It’s almost Chanukah and that means it’s time for lighting the menorah, eating delicious latkes and donuts, and playing a few rounds of dreidel. The Hebrew word for dreidel is sevivon, which comes from the Yiddish phrase ‘to turn around’.
The traditional Chanukah dreidel game is a throwback to the times when the Greek armies of King Antiochus controlled the Holy Land, before the Maccabees defeated them. The regime passed a series of laws outlawing the study of Torah and Jews were forced to do their learning in secret. Young Jews resorted to learning Torah in outlying areas and forests. It is said that if a Greek patrol came past, they would pretend to be playing with spinning tops. Our Chanukah dreidel games reminds us of this time.
You may have seen these spinning tops in Chanukah displays around London in the last few weeks, but did you know that the letters embossed around the sides have a meaning?
There are four Hebrew letters on the four sides of the dreidel, and they represent the first letters of the four-word phrase, ‘Nes Gadol Haya Sham’ – a great miracle occurred there. (In Israel dreidels look a little different, substituting the last letter – shin – with a peh to stand for the word Poh, so that their phrase is a great miracle occurred here.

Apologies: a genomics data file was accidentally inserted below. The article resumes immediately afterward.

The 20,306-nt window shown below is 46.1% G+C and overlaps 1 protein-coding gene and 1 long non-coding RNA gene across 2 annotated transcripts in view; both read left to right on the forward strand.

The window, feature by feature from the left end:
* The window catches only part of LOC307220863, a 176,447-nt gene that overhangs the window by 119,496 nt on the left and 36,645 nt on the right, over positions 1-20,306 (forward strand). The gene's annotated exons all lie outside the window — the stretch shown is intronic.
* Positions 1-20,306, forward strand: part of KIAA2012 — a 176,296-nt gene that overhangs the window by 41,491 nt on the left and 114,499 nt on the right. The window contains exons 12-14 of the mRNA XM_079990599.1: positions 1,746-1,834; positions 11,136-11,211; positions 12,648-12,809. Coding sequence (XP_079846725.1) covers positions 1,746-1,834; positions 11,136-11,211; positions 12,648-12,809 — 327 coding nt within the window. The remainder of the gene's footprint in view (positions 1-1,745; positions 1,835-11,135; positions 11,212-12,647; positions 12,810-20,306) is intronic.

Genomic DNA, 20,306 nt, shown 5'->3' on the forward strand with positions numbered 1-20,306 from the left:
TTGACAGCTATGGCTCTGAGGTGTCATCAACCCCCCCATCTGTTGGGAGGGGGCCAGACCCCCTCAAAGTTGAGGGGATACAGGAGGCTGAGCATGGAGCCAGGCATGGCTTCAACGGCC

This is how you play:
Any number of people can take part and each player starts with an equal number of tokens (around 10-15). These could be small coins, chocolate coins, poker chips, sweeties or any small, countable pieces.
At the beginning of the round everyone puts a piece into the middle, or ‘pot’, and before each round if the pot is empty, each player puts in a piece to keep it going.
When it is your turn, you spin the dreidel and wait to see which side is up when it falls:
Nun means nisht/nul, or none – you do nothing.
Gimel means gantz or everything – you take everything in the pot
Hey means halb or half – you take half the pot
Shin means shtel/shenk or put in – add a piece to the pot
When you have no pieces left you are out, or you can appeal to other players to lend you some more!
When one person has won everything, the round is done.
Chag Chanukah Sameach! Have a happy Chanukah!